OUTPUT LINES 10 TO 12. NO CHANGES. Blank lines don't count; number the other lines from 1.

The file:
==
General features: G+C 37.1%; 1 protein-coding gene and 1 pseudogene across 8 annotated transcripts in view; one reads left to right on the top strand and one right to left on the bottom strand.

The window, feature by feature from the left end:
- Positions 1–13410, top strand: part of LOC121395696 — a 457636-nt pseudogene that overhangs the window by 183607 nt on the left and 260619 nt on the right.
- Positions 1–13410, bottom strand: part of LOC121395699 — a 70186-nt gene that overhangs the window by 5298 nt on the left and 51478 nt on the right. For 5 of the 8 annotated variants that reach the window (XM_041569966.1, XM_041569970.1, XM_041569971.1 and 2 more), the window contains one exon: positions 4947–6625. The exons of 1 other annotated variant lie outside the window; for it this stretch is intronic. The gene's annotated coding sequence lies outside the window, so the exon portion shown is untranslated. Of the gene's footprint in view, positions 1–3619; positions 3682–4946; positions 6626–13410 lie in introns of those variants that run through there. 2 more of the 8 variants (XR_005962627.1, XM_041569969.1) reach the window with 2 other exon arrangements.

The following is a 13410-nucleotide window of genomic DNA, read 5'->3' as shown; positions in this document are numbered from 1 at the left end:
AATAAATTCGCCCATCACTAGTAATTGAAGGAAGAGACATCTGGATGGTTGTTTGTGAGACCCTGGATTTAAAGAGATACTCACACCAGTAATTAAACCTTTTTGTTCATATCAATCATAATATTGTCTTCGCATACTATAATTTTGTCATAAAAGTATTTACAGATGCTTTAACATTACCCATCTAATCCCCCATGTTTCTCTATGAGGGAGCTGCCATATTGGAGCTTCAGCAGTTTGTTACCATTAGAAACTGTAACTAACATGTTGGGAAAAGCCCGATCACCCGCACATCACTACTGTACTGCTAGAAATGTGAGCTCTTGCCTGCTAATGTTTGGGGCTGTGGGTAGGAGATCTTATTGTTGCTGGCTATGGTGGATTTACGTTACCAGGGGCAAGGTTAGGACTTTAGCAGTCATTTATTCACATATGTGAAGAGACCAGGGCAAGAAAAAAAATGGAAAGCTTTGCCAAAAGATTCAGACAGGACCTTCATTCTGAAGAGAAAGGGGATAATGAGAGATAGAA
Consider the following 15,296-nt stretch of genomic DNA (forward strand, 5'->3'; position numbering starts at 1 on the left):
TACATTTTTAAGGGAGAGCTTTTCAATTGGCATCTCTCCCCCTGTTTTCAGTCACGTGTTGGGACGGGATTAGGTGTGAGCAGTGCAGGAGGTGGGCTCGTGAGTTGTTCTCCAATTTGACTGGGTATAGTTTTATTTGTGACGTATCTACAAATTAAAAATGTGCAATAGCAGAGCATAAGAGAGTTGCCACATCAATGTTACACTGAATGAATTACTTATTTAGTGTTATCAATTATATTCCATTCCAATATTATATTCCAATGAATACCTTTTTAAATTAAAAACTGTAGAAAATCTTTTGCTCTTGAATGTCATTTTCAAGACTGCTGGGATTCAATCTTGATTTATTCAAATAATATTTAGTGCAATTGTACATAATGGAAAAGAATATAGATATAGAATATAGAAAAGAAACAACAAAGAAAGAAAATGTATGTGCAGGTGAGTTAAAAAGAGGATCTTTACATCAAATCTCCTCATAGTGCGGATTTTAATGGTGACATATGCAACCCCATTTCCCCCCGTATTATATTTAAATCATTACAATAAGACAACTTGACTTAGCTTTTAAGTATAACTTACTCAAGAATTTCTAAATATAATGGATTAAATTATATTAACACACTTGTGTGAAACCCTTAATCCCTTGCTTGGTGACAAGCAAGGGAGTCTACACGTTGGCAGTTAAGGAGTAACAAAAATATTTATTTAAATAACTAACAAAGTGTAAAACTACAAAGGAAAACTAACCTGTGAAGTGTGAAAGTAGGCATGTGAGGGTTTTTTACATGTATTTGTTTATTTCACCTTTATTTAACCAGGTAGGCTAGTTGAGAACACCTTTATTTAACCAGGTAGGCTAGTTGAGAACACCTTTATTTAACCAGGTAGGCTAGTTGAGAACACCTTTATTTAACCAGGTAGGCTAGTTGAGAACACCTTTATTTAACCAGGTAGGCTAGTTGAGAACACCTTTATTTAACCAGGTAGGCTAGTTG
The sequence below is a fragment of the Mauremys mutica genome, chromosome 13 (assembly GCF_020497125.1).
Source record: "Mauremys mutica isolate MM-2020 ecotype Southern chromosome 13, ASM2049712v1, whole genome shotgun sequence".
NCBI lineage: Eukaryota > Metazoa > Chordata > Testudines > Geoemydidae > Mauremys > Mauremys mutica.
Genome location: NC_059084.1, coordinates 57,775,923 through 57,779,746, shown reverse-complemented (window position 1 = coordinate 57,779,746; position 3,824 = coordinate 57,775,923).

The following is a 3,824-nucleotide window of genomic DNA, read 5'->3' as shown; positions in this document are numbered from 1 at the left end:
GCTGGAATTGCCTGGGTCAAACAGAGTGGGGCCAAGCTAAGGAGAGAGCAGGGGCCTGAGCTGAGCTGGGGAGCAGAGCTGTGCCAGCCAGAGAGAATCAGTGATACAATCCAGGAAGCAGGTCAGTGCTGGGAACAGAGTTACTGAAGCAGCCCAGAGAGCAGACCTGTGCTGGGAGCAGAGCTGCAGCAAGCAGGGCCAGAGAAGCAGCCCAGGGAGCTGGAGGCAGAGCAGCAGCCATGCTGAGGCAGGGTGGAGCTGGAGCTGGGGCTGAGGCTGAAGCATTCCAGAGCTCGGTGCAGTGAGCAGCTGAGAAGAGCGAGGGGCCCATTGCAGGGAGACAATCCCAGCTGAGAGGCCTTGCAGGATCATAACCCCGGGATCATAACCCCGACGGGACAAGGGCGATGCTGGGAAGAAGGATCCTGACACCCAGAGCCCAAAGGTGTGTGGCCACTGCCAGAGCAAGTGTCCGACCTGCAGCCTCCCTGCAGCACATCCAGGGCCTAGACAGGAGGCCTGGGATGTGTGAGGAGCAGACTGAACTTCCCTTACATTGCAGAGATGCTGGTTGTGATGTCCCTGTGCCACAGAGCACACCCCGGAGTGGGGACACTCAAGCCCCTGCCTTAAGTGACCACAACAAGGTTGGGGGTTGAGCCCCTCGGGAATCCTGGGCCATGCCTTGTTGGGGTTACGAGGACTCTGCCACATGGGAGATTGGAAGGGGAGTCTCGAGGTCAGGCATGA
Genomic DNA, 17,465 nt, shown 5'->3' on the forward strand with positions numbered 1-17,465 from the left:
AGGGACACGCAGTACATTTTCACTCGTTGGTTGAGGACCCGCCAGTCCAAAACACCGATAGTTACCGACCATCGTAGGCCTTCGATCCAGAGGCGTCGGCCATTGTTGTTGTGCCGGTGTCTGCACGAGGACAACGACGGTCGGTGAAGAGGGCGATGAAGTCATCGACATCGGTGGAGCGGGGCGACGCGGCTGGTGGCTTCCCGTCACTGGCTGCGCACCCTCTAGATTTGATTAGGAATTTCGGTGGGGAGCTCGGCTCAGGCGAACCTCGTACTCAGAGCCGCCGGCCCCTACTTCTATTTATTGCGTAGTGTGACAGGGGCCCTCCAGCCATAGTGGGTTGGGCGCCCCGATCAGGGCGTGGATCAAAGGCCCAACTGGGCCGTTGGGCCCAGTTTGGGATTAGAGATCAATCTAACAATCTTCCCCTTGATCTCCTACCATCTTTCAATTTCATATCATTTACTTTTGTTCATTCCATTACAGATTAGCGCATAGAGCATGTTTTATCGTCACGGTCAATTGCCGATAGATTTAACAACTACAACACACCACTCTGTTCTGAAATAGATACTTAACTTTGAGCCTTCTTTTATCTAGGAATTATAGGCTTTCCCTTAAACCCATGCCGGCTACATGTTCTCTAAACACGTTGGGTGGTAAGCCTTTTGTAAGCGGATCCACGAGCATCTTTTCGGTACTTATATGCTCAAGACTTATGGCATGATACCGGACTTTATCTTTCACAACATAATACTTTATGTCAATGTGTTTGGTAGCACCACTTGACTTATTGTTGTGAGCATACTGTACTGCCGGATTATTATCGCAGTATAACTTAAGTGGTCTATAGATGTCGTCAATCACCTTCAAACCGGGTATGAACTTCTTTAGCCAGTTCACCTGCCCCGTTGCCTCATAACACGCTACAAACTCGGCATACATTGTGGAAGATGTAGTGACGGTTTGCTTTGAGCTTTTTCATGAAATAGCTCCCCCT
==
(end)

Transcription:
Source record: "Mauremys mutica isolate MM-2020 ecotype Southern chromosome 13, ASM2049712v1, whole genome shotgun sequence".
NCBI lineage: Eukaryota > Metazoa > Chordata > Testudines > Geoemydidae > Mauremys > Mauremys mutica.
Genome location: NC_059084.1, coordinates 57,775,923 through 57,779,746, shown reverse-complemented (window position 1 = coordinate 57,779,746; position 3,824 = coordinate 57,775,923).